Do Potatoes in the socks overnight cures Cold and flu?

That being said, save your potatoes for cooking instead of trying to cure cold symptoms and pay a visit to your local health care professional. Potatoes are an excellent source of the type of complex carbohydrates that provide the body with fuel if they are cooked in a healthy manner. On the other hand, after potatoes have gone rotten, they are no longer safe to consume.

Many of the vitamins and nutrients in potatoes are water soluble. As with other vegetables, cooking potatoes can lower their nutrients. Further Nutrition expert Dr. Ruth MacDonald at Iowa State University confirms that the potatoes in your socks cannot cure a cold or any kind of illness. In the article, he clearly mentioned that though this hack is vividly viral, in no case shall be used on children as this can hold severe repercussions. To verify the viral video, we did a keyword search and found an article on “Health News” written by Drew Sutton MD, who is an retired ENT doctor after the viral Tik- Tok trend.

There are plenty of people who’ve tried the potato remedy and say it got rid of their cold or flu symptoms. However, there’s no clinical evidence to show that this folk remedy works. People have posted videos of potatoes that had turned black after being there in their socks, saying the potato pieces sucked in toxins and cured them. While some have benefitted from this, some say it’s just a hoax. New York Times posted a viral video on the Tik-Tok app with billions of views, which is teaching people how to use potatoes in order to cure the Cold and Flu. For skin lightening – Mix potato juice with lemon juice.

But neither an onion nor a potato will pull a virus from the bottoms of your feet or draw out impurities through your toes. According to Healthline, puttingonions in your socksis an old folk remedy for kicking the common cold or flu to the curb. While it might smell awful, the reasoning behind this trick comes from several different sources. In the 14th century, people believedonions could ward off the Black Plague. The same type of video is recently posted on Instagram where a parent is telling her viewers the ultimate parent hack to cure cold and flu using potatoes.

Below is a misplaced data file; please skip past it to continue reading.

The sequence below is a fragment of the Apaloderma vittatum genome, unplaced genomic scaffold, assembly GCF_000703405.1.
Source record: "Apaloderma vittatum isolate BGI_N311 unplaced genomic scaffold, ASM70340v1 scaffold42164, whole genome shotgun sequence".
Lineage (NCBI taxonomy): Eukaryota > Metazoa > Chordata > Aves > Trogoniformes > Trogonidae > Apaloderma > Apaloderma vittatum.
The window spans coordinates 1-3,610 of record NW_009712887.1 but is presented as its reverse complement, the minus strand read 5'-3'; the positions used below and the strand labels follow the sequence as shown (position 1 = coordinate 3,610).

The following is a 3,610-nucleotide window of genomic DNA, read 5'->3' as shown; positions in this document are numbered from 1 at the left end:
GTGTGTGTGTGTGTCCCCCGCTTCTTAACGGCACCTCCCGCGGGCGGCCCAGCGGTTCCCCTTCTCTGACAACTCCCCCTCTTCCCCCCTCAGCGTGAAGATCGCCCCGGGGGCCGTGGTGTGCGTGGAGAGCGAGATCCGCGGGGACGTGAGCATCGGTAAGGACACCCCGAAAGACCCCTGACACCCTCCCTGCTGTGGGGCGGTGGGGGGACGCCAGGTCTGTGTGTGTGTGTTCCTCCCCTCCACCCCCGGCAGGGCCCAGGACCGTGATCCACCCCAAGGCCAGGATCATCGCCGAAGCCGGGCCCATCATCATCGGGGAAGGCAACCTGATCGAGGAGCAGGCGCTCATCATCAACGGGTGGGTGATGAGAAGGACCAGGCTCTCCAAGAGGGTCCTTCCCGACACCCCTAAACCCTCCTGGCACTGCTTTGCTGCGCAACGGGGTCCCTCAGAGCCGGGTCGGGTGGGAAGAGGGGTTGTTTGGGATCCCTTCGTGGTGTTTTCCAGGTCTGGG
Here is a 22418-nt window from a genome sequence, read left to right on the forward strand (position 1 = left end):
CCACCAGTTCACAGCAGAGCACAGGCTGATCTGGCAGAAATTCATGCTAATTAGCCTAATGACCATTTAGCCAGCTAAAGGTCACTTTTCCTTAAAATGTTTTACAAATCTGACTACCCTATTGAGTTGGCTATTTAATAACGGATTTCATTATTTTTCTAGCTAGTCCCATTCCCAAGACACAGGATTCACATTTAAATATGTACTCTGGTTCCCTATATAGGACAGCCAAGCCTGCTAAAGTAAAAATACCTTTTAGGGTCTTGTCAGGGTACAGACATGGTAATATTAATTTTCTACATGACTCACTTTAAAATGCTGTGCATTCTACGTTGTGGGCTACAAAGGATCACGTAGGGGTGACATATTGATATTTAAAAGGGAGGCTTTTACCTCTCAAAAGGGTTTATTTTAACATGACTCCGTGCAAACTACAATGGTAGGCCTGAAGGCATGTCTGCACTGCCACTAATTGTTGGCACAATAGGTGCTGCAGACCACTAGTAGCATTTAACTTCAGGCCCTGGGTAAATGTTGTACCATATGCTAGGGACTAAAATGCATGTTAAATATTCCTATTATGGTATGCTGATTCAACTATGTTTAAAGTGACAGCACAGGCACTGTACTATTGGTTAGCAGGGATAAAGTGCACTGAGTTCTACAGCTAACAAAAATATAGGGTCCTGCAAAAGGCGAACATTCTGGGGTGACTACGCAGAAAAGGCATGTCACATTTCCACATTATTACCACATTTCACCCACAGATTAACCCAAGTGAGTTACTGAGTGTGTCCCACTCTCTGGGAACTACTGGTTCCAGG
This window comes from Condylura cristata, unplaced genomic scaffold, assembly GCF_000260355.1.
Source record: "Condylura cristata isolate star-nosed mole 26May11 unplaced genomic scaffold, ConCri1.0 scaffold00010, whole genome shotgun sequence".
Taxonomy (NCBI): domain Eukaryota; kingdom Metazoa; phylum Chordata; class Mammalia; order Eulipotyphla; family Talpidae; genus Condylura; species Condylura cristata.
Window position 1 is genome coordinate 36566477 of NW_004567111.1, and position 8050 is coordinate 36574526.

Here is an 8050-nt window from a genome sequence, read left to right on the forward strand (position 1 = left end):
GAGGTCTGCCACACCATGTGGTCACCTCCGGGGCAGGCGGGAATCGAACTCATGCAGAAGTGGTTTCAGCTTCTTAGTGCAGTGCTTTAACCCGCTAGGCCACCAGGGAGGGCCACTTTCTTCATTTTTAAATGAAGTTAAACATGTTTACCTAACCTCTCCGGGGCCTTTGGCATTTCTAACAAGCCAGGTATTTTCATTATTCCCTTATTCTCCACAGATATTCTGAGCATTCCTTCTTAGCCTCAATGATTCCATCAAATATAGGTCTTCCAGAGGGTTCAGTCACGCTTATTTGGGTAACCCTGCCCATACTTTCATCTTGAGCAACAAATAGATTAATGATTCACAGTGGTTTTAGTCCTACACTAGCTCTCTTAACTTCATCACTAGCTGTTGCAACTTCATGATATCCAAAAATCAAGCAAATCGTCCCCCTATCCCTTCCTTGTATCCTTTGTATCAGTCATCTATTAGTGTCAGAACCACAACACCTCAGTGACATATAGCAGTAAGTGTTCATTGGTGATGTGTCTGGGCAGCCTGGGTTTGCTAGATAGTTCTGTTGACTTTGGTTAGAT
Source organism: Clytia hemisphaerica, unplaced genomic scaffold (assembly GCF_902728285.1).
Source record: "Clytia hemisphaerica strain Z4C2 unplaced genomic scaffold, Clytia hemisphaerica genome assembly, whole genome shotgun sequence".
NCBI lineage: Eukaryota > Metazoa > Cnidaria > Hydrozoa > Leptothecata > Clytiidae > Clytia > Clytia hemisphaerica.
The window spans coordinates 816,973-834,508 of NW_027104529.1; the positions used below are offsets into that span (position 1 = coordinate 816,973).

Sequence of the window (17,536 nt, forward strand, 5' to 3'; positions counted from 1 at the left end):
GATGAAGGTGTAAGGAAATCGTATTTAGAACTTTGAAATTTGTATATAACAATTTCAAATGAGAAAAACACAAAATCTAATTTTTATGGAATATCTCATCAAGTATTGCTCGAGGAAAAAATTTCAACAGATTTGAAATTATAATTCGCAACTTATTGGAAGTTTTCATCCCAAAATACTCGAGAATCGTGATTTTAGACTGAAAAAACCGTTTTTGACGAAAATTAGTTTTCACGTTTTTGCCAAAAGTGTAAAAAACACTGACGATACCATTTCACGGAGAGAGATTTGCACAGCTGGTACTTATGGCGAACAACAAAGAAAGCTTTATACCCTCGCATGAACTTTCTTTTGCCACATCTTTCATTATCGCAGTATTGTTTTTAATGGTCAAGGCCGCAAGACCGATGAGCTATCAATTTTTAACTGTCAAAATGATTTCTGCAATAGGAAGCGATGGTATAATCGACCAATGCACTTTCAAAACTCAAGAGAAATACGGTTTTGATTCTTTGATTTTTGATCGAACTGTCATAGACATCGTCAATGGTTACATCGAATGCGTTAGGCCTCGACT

Doctors add that regardless of whether the remedies work they are all safe to use and do not pose a risk to health — unless someone has an allergy. It comes after doctors warned the ‘dangerous’ TikTok trend of taping your mouth shut for weight loss and better sleep could lead to suffocation. The remedies have resurfaced online just as common illnesses like flu and RSV return with a vengeance this winter. A famous plastic surgeon has had her license suspended over allegations she botched surgeries and put patients’ private information on her social media. Is there any scientific evidence to back this up? Two ‘miracle cures’ have grown so popular, they’ve yielded a harvest of testimonials and how-to videos on YouTube and Facebook.

Topical application of potato juice can also aid in decreasing the appearance of hyperpigmentation. Thanks to its skin-tightening properties, thin slices of potatoes make for perfect under-eye masks to diminish puffiness and even dark circles. Some users are now claiming that shoving potatoes into your socks and leaving them against your feet overnight helps treat the flu.

A nurse came to see me who had an infection under a fingernail for weeks, she had tried “everything” to remove it, including antibiotics, but it never really healed. Frequent hand washing at work meant it was hard to apply healing creams. However she used the potato at night and on her days off, within a few days it was gone.

Healthline has strict sourcing guidelines and relies on peer-reviewed studies, academic research institutions, and medical associations. You can learn more about how we ensure our content is accurate and current by reading our editorial policy. Cooking potatoes on high does aloe vera kill scabies heat can cause a toxic chemical called acrylamide to form. Frying potatoes to make fries may trigger this. Acrylamide is also found in packaged potato chips and other snacks that have potatoes. Some historians say it may also date back to ancient Chinese medicine.

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